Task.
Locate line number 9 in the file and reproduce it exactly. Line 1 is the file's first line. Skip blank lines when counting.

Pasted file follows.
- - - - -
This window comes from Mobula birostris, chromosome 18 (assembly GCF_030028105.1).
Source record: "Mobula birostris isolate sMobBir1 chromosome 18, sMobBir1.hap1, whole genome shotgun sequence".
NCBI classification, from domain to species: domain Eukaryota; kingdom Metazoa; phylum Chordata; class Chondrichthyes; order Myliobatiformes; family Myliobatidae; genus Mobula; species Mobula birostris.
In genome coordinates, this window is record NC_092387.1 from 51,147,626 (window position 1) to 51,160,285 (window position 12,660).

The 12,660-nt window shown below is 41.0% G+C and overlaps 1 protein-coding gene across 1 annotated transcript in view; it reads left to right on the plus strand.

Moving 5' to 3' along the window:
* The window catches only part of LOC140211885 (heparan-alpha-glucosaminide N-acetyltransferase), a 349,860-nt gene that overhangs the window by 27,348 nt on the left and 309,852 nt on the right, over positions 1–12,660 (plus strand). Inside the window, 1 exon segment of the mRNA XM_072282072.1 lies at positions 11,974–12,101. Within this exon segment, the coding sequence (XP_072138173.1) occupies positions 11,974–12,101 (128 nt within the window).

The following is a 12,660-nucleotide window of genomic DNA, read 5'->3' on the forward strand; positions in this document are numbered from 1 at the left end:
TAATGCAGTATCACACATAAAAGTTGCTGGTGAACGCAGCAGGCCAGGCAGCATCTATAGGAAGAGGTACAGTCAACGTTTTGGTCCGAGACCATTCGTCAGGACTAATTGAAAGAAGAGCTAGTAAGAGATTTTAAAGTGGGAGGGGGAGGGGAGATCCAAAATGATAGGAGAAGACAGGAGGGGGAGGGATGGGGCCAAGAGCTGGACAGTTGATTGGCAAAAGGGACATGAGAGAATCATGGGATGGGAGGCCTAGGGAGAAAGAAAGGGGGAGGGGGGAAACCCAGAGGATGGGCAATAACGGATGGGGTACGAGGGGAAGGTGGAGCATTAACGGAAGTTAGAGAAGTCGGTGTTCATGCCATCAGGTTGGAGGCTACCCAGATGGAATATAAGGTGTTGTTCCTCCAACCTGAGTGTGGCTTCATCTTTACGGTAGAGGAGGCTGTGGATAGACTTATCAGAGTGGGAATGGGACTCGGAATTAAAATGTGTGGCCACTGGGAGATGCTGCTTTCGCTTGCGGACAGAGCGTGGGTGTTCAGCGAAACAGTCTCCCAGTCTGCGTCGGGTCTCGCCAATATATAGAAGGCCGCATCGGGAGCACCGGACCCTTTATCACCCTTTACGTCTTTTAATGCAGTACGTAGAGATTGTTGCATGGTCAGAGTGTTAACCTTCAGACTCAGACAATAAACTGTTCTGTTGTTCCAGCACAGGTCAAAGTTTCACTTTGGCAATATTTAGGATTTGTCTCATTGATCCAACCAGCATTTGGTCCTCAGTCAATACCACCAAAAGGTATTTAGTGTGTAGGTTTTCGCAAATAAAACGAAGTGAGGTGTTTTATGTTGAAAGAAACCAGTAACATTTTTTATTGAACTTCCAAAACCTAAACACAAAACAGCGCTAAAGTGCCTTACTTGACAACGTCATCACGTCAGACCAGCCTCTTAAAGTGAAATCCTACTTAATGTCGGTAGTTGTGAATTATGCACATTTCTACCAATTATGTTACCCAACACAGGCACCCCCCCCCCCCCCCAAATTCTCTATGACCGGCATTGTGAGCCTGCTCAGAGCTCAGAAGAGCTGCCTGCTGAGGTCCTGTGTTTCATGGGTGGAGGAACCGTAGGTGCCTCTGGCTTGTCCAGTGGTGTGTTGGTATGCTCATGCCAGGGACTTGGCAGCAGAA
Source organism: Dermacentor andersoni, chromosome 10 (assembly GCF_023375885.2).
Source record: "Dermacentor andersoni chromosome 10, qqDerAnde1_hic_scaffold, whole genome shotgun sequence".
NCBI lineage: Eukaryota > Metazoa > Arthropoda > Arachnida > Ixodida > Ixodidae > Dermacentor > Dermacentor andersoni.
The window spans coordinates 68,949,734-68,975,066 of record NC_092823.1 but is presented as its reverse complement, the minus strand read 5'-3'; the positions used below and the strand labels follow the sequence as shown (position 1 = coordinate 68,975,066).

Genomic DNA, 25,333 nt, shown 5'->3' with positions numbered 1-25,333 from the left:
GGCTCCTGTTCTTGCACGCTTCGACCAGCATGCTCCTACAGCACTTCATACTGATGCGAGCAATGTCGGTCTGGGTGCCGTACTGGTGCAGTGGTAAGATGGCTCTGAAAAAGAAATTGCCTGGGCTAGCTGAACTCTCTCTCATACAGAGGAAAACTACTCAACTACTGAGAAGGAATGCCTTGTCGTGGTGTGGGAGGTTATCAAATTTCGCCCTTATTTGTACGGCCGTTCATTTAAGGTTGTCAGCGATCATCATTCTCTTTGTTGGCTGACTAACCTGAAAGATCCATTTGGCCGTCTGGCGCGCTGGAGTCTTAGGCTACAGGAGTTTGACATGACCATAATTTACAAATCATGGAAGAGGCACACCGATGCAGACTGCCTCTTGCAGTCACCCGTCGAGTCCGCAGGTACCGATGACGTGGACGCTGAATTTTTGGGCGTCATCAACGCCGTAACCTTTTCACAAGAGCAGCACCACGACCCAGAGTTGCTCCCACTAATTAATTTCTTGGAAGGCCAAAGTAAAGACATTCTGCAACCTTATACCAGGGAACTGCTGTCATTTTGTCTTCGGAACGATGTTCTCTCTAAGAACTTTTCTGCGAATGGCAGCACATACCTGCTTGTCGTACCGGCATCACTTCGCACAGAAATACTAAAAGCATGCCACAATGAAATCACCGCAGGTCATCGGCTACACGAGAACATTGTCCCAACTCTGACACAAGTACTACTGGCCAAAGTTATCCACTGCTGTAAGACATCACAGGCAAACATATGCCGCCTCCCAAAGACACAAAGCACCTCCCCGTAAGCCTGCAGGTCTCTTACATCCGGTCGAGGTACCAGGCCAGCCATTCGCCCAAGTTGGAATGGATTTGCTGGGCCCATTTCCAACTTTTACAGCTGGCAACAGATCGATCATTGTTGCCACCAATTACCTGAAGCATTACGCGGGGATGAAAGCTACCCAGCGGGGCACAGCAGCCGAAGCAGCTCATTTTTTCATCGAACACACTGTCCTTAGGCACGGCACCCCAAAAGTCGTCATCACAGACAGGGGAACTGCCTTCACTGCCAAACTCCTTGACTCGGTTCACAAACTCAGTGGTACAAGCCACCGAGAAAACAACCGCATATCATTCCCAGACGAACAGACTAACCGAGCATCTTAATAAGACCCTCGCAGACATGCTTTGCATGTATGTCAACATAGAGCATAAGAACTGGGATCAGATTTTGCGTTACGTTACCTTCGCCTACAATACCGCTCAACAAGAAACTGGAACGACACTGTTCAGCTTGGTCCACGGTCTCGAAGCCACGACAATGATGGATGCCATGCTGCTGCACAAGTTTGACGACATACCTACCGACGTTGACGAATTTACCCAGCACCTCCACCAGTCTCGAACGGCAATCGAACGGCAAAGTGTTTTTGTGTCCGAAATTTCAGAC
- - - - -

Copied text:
TAATGCAGTATCACACATAAAAGTTGCTGGTGAACGCAGCAGGCCAGGCAGCATCTATAGGAAGAGGTACAGTCAACGTTTTGGTCCGAGACCATTCGTCAGGACTAATTGAAAGAAGAGCTAGTAAGAGATTTTAAAGTGGGAGGGGGAGGGGAGATCCAAAATGATAGGAGAAGACAGGAGGGGGAGGGATGGGGCCAAGAGCTGGACAGTTGATTGGCAAAAGGGACATGAGAGAATCATGGGATGGGAGGCCTAGGGAGAAAGAAAGGGGGAGGGGGGAAACCCAGAGGATGGGCAATAACGGATGGGGTACGAGGGGAAGGTGGAGCATTAACGGAAGTTAGAGAAGTCGGTGTTCATGCCATCAGGTTGGAGGCTACCCAGATGGAATATAAGGTGTTGTTCCTCCAACCTGAGTGTGGCTTCATCTTTACGGTAGAGGAGGCTGTGGATAGACTTATCAGAGTGGGAATGGGACTCGGAATTAAAATGTGTGGCCACTGGGAGATGCTGCTTTCGCTTGCGGACAGAGCGTGGGTGTTCAGCGAAACAGTCTCCCAGTCTGCGTCGGGTCTCGCCAATATATAGAAGGCCGCATCGGGAGCACCGGACCCTTTATCACCCTTTACGTCTTTTAATGCAGTACGTAGAGATTGTTGCATGGTCAGAGTGTTAACCTTCAGACTCAGACAATAAACTGTTCTGTTGTTCCAGCACAGGTCAAAGTTTCACTTTGGCAATATTTAGGATTTGTCTCATTGATCCAACCAGCATTTGGTCCTCAGTCAATACCACCAAAAGGTATTTAGTGTGTAGGTTTTCGCAAATAAAACGAAGTGAGGTGTTTTATGTTGAAAGAAACCAGTAACATTTTTTATTGAACTTCCAAAACCTAAACACAAAACAGCGCTAAAGTGCCTTACTTGACAACGTCATCACGTCAGACCAGCCTCTTAAAGTGAAATCCTACTTAATGTCGGTAGTTGTGAATTATGCACATTTCTACCAATTATGTTACCCAACACAGGCACCCCCCCCCCCCCCCAAATTCTCTATGACCGGCATTGTGAGCCTGCTCAGAGCTCAGAAGAGCTGCCTGCTGAGGTCCTGTGTTTCATGGGTGGAGGAACCGTAGGTGCCTCTGGCTTGTCCAGTGGTGTGTTGGTATGCTCATGCCAGGGACTTGGCAGCAGAA